We stroll past Lincoln Log piles of cow femurs and creamy mounds of mapahuira, pork lard studded with crisp bits from the bottom of the roasting pan. Next up are heaps of what Monar calls “ancestral magic herbs,” many grown in the Amazon, that the vendor can prescribe based on your needs. “If you need a husband, if you hate your boyfriend, if you’re opening a new business, if you have a bad stomach, if you have a pain in your head,” he rattles off. “Maybe it’s not real, but all of the Ecuadorians believe it.”
I duck into La Compañía de Jesús church, which is slathered with more than 100 pounds of gold leaf.
I say goodbye to Monar and duck into the green-domed La Compañía de Jesús church, a Baroque-Moorish masterpiece slathered with more than 100 pounds of gold leaf. For Baroque-inspired ornamentation on a smaller scale, I head to the handicrafts workshops on curving Calle La Ronda. In one crowded nook, José Luis Jiménez is carving bargueños, which look like chests of drawers reimagined by M.C. Escher. Dating back to the colonial era, these boxes contain hidden doors inside hidden doors inside hidden doors; an unassuming, shoebox-size piece of furniture can hide dozens of compartments. Next, I grab a cone of canelazo ice cream—I want to sneak this drink into every meal now—at the sunny Dulce Placer Heladería, which serves locally inspired flavors, such as morocho (drinkable corn pudding) and Zhumir Pink (essentially a watermelon wine cooler that’s popular among Ecuadorian teens).
I continue to Humacatama Sombrería, where artisan Luis López shows me how to craft Ecuador’s most famous—and misunderstood—export: the misnamed Panama (or toquilla) hat. Teddy Roosevelt was photographed wearing one of these wide-brimmed straw hats while visiting the canal construction site, which boosted their popularity, but make no mistake: These hats are an Ecuadorian creation, with a spot on the UNESCO Intangible Cultural Heritage List to show for it.
López strips the fibers of a jipijapa palm frond with his fingernails. The thinner the strands and tighter the weave, the finer the hat. “You don’t get any light through the hat,” he says in Spanish, holding one of his creations up to the window. “It takes a year to make the finest hats. But we need to start calling them Ecuador hats!” The highest-quality ones, he tells me, can go for $25,000. It should be noted that these popular souvenirs aren’t often seen around town. The preferred head covering, especially among the indigenous women selling fruit and textiles on street corners, are felt fedoras, often decorated with a jaunty plume.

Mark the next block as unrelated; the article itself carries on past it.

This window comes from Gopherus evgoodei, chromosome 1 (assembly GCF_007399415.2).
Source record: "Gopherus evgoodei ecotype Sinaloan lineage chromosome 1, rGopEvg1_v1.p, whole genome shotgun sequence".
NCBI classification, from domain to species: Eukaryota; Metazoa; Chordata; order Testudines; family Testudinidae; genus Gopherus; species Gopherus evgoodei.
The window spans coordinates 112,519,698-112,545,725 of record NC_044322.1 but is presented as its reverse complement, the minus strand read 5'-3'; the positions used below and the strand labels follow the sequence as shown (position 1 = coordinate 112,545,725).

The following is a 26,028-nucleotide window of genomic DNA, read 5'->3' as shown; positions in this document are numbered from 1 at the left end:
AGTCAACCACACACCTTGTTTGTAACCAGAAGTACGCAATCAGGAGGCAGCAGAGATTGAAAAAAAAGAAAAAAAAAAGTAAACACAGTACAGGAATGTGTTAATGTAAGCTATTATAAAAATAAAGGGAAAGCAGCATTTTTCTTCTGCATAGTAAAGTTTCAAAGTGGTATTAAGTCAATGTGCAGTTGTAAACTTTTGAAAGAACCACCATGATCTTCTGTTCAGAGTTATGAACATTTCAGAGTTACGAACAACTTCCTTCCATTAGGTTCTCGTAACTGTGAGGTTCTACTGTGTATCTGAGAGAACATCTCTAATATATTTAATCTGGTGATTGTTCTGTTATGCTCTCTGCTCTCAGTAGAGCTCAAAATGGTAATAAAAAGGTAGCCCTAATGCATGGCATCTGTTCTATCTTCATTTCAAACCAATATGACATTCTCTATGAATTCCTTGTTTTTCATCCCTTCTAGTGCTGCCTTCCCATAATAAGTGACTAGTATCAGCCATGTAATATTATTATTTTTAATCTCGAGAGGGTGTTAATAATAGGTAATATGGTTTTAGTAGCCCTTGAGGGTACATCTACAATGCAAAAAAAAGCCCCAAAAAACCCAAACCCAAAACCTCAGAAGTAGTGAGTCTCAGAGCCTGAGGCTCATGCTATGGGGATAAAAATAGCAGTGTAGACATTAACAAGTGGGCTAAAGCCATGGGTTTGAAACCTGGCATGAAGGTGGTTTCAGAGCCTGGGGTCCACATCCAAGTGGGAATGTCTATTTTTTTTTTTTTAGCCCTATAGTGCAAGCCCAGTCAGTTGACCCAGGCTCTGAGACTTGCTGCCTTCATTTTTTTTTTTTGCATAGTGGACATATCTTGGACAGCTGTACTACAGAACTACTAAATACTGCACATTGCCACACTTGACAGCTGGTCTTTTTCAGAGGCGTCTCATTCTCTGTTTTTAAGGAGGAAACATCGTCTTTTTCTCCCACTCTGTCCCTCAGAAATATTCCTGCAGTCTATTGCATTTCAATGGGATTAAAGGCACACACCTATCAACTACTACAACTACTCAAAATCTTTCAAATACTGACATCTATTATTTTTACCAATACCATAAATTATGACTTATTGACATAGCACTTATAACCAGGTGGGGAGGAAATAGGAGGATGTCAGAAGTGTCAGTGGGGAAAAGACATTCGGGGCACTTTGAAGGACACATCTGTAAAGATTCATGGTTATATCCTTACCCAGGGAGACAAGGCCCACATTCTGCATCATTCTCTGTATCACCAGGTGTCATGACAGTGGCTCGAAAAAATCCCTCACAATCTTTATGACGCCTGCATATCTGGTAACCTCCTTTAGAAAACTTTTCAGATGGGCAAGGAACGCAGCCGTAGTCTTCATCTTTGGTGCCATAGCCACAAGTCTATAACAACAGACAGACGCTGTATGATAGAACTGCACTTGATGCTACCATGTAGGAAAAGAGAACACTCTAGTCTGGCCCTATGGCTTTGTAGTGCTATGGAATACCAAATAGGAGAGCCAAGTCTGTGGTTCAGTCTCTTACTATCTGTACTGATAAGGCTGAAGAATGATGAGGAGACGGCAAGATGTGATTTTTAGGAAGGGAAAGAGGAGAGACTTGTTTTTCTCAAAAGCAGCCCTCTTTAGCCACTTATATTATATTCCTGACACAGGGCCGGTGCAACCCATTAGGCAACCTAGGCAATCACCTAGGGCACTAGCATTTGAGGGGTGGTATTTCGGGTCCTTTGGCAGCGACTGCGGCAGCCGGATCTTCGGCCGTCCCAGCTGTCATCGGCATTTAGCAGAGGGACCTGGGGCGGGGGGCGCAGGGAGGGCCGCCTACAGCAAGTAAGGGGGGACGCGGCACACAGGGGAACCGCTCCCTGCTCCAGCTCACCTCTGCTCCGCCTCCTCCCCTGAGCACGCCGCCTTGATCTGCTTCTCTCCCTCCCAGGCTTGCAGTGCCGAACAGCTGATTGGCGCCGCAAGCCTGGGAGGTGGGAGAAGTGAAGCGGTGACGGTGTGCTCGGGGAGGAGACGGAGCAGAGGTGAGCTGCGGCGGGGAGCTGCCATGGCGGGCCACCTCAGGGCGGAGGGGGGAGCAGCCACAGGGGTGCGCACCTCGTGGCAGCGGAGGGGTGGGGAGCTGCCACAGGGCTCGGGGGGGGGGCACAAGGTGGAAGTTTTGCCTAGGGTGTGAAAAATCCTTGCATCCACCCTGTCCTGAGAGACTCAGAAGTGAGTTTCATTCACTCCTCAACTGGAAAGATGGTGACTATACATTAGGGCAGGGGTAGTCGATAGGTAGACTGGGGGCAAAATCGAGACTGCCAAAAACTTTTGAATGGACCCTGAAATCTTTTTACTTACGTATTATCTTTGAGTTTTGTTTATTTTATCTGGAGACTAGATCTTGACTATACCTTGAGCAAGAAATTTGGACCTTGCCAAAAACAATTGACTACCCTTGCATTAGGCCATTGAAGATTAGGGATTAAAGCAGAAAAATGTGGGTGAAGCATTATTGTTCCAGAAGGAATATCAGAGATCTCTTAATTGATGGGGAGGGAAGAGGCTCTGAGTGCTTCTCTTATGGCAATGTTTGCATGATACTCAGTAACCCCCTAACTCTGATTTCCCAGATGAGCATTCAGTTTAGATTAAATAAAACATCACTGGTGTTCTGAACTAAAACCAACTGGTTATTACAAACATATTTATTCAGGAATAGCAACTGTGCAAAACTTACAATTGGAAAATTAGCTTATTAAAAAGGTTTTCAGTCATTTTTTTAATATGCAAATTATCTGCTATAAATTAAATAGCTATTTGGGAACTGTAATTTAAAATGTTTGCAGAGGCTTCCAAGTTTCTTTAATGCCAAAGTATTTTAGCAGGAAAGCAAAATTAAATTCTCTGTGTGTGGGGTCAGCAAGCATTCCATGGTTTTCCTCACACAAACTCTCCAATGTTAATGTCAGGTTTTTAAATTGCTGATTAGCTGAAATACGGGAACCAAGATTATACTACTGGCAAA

Quito’s historic center seems delightfully trapped in time, but there’s a vibrant modern city beyond the cobblestones. I hop a cab to Quitu Identidad Culinaria, where chef Juan Sebastián Pérez’s tasting menu takes me to the far reaches of this biodiverse country: from the Amazon, paiche, a man-size, air-breathing fish, served with hearts of palm and passion-fruit juice; from the coast, cassava with shrimp and sweet crab; from the Andes—or the petting zoo?—a 72-hour sous-vide llama, an indigenous meat source that’s not especially common here in the capital. (For the record, it’s very lean and lamb-like.) My three dessert courses include, among other flavors, 72-hour cold brew coffee, a 70 percent chocolate terrine, and both a meringue and a carbonated drink made from guayusa, the highly caffeinated leaf of an Amazonian holly tree…
Which means that, despite the long day, I have plenty of energy for a nightcap on the roof of the Hotel Carlota, a sustainably designed property in a 1905 mansion that was the former HQ of Ecuador’s conservative party. After a couple of cocktails, however, I don’t even need to count llamas before nodding off.
Straddling the Earth, stalking hummingbirds, and sipping cervezas